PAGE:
The Proportion of Dysthymia Prevailing In Men and Women with Anxiety as Comorbidity
Dysthymia (DD) is a much-overlooked soft mood disorder and is mostly confused with other forms of chronic depression. This research paper gives a spotlight on the DD prevailing in men and women. It also focuses on one of the comorbidities of Dysthymia, i.e., Anxiety. The comorbidities, hurdles in diagnosis, the ubiquity of the disorder, and the relation between Anxiety and DD are briefly described. Gender was the focus here because the researcher of this paper found it as a research gap while doing the literature review.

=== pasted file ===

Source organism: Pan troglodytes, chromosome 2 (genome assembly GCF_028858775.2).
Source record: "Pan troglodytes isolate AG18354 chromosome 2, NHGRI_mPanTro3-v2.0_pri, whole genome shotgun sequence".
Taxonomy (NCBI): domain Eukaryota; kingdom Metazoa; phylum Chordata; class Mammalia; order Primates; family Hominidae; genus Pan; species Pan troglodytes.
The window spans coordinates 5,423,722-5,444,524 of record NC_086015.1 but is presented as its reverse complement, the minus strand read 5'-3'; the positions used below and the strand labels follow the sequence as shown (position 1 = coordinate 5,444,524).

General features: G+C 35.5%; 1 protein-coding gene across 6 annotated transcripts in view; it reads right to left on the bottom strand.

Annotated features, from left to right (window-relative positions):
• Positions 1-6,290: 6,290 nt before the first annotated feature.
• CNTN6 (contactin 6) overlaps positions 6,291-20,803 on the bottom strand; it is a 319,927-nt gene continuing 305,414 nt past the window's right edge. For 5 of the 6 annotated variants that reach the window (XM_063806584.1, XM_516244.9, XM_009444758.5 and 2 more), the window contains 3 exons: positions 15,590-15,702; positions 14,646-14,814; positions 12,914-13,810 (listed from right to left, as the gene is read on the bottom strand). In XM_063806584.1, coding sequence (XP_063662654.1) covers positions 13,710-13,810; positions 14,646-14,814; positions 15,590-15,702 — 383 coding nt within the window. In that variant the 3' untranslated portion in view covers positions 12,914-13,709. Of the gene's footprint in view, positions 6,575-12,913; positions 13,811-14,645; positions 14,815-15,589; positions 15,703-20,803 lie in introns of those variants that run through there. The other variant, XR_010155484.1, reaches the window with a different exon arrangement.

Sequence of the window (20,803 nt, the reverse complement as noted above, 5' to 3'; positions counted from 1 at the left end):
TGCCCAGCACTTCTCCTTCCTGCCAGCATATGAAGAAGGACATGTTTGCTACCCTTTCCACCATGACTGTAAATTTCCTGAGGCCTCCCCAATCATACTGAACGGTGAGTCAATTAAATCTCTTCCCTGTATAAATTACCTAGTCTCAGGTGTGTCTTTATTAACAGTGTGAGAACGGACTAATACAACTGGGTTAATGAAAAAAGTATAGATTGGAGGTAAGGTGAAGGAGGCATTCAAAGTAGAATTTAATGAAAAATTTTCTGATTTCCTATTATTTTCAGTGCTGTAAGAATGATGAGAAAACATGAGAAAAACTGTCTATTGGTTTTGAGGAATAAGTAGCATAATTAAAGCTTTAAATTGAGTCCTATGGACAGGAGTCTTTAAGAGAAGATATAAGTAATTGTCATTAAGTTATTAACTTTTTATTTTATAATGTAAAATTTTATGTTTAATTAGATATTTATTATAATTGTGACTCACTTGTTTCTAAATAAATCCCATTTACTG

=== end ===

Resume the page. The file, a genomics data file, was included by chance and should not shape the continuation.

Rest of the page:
The study was done through secondary data obtained primarily from a questionnaire having Alpha 0.891 reliability. The t-test method of data analysis was used to test the hypotheses. The result shows that the researcher failed to accept alternative hypothesis 1 (M1>M2), while alternative hypothesis 2 (M1>M2) was accepted. The ratio of DD in women (M1) is not higher than that of men (M2) (hypothesis 1). But women are more anxious than men (hypothesis 2). It was found that comorbid Anxiety is more widespread in one gender. It further plays a significant role in mixing up the symptoms. It was concluded that the dividing line between Dysthymia and MDD is still unclear for an accurate diagnosis. There is an essential need for spreading knowledge concerning the differences between the symptoms of DD and MDD so that the actual disorder can be identified and proper help can be received from/provided by professionals.